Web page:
National Geographic : 2016 Sep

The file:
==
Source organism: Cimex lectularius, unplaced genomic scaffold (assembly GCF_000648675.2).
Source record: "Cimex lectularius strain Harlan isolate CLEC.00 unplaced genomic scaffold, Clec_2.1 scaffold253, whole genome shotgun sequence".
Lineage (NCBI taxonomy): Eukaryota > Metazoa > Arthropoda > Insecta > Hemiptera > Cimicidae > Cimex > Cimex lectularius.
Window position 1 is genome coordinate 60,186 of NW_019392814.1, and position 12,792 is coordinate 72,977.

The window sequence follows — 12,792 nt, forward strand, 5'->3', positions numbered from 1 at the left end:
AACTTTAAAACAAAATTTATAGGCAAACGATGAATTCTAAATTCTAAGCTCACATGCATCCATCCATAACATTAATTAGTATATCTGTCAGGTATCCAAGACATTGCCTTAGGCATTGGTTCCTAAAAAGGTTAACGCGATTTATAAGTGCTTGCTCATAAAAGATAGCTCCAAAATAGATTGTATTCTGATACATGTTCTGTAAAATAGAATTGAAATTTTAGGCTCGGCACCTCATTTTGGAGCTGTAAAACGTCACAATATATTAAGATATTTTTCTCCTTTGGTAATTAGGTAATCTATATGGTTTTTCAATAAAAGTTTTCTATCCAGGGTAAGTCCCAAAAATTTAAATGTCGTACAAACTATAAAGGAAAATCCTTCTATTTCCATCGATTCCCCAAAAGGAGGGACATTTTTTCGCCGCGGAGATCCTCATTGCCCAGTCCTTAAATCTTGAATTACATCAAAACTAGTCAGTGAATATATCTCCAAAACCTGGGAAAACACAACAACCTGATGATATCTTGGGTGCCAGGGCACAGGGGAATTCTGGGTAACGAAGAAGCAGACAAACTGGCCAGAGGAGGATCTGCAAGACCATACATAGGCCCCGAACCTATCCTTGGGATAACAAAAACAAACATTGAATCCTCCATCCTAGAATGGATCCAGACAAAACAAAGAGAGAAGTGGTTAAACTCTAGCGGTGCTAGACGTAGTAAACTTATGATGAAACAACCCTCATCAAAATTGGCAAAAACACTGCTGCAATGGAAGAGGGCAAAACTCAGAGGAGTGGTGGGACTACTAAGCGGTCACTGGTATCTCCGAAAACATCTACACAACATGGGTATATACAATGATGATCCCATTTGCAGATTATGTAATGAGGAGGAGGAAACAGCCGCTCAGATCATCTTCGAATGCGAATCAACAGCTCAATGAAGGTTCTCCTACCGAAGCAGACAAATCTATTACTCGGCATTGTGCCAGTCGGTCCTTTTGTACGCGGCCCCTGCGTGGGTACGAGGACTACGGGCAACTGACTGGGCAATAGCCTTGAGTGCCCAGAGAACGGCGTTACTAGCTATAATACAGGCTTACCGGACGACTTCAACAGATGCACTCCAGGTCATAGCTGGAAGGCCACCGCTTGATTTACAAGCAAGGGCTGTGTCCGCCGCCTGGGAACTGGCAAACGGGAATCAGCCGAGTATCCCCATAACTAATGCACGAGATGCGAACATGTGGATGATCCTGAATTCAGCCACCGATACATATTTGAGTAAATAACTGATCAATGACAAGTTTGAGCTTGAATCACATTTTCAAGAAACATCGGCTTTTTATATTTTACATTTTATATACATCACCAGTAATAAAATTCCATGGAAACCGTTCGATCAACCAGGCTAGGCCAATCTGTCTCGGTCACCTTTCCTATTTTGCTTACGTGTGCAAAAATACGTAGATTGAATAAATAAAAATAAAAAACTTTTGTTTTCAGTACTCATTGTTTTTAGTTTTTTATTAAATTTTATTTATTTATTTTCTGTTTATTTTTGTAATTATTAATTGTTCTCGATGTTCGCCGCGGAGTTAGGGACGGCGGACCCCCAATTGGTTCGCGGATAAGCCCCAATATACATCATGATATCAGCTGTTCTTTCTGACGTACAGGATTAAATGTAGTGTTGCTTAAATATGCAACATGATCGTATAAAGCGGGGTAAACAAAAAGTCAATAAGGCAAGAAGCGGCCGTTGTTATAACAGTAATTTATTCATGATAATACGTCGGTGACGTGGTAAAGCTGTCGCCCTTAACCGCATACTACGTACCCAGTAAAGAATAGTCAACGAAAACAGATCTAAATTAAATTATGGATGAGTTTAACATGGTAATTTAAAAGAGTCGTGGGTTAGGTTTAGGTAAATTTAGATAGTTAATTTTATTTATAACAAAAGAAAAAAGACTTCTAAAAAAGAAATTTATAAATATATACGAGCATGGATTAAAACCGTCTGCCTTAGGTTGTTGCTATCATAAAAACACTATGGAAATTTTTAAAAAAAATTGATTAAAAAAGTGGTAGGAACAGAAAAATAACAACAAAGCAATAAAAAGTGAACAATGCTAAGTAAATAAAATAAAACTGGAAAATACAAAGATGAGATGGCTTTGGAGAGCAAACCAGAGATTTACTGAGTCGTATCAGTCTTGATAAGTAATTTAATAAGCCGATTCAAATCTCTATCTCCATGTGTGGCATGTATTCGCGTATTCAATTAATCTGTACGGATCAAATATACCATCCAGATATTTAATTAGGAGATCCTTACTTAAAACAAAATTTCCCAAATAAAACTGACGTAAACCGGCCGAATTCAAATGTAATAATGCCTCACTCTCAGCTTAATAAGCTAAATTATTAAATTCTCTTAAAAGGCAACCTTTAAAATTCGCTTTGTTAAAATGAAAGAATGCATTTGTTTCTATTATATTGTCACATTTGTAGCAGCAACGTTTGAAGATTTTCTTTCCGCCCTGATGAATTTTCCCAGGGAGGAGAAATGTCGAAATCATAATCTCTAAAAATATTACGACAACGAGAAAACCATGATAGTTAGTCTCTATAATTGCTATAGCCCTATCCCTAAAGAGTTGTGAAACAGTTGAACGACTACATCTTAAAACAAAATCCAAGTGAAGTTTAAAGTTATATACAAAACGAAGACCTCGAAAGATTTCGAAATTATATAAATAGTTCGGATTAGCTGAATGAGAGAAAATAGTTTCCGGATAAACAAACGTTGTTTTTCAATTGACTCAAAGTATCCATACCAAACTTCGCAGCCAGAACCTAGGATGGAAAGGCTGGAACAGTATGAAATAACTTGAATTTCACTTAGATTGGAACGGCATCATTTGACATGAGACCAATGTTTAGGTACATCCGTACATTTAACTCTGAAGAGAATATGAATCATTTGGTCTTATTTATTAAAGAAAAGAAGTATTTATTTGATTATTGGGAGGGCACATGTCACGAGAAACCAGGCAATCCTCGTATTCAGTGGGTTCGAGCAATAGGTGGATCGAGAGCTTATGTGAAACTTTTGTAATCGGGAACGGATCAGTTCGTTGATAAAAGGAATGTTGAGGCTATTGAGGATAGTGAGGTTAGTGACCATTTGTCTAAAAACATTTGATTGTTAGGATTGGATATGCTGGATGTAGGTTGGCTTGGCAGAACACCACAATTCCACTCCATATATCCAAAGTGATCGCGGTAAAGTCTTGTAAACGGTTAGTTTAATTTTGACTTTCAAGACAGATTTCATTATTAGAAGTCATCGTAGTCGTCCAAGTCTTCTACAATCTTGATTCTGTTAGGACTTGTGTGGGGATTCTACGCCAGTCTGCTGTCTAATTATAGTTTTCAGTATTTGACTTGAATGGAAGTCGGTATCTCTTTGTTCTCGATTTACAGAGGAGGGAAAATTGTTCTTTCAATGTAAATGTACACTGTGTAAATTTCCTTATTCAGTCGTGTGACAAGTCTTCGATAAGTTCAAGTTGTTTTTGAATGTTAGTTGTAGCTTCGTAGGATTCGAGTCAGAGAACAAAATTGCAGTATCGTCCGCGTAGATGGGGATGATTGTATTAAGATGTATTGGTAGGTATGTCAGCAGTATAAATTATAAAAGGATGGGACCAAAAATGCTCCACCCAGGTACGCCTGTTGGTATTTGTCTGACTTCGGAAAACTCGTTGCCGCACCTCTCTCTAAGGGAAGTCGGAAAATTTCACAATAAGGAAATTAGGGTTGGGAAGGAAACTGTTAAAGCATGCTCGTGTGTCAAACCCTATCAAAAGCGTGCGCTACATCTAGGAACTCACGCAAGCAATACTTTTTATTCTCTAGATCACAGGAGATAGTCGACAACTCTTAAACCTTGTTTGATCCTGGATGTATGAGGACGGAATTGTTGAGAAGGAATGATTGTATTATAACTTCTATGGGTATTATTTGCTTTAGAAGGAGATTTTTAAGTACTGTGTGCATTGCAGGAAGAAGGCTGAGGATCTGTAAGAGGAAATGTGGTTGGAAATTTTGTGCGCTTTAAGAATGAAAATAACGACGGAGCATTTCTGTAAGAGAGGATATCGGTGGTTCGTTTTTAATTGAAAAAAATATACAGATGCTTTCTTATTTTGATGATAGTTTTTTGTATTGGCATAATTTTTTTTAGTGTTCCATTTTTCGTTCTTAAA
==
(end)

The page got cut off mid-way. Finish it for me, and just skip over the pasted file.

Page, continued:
130 national geographic • september 2016 be clotted with houseboats and Jet Skis. The successful campaign to stop those dams, spearheaded by the Sierra Club during the 1960s, established the idea that the Grand Canyon is inviolable. And yet Pete and I had heard about a range of new proposals—many of them driven by savvy entrepreneurs operating just outside the canyon’s boundaries in areas that were con- trolled not by the National Park Service but by the U.S. Forest Service or one of the five Native American tribes whose federally recognized res- ervations are located around the canyon. From every point of the compass, threats ranging from colossal tourist developments and unlimited he- licopter tours to uranium mining were poised to spoil one of the world’s premier parks. It seemed to Pete and me that the best way to understand what was really at stake was to follow Kenton Grua’s example and hike straight through the heart of it all. “DUDE, ARE YOU ALL RIGHT?” Pete murmurs, shaking me gently. “ Wanna try and eat some- thing before you totally pass out?” It’s late September, the sun is about to set on our first day of walking, and I’m splayed across the narrow patch of dirt where we’re supposed to spend the night. One of the many things that I hadn’t prepared for is that there’s nothing gradual about this initial stretch of the journey. The canyon sucker punches its challengers with some of the most punishing territory right out of the gate. Add to that our 50-pound packs and an early autumn heat wave that pushed temperatures to 110 de- grees, which wrung every bit of moisture out of our bodies and had begun peeling away the soles of our hiking shoes. By the next morning Pete felt even worse than me. He had muscle cramps so intense that when he removed his shirt, it looked as if a mouse had wriggled into his abdomen and was scurrying from his shoulders to his stomach and back, just beneath the skin. On day six we acknowledged that we were in over our heads and bailed, leaving Rudow and his partners to continue. On the trek out, Pete was delirious and disoriented, and once back in Flagstaff, he was diagnosed with hyponatremia, a heat-induced imbalance of salts and minerals, which, left untreated, could result in death. In late October, intimidated but not defeated, we descended back into the now much cooler canyon and resumed our journey at the milepost where we’d pulled out three weeks earlier. Over the next several days, we threaded a route along a dizzying set of limestone ledges that dropped almost a thousand feet straight down to the riv- er. Near river mile marker 32, we could discern the shadowy portal of the cave where archaeol- ogists have found artifacts of the ancestral Pueb- loans, who inhabited this landscape for more than 10,000 years, as well as the remains of Har- rington’s mountain goat (Oreamnos harringtoni) and yesterday’s camel (Camelops hesternus), now extinct creatures that flourished until the end of the Pleistocene, about 12,000 years ago. A daily pattern emerged: Each morning we would stuff ourselves with oatmeal, then set out on a 12- to 14-mile slog that usually involved haul- ing our packs up as much as a thousand vertical feet, descending impossibly steep slopes, or push- ing through thickets of thornbushes. This would go on until the sun began to set, at which point, battered, scratched, and bone-tired, we would boil water, wolf down some rehydrated dinner, then lie back and gaze at the night sky while lis- tening to the words of Edward Abbey on an au- diobook Pete had downloaded onto his phone. The book was Desert Solitaire, Abbey’s hom- age to the country of the Grand Canyon’s sis- ter parks, Canyonlands and Arches. Although I was usually too exhausted to stay awake for more than a few sentences, I often asked Pete to replay the part where Abbey warns readers not to jump into their cars next June and rush out, hoping to see some of the wonders he had attempted to evoke: In the first place you can’t see anything from Tune in to Parks Week, beginning on August 23 with America’s National Parks: Grand Canyon at 9/8c.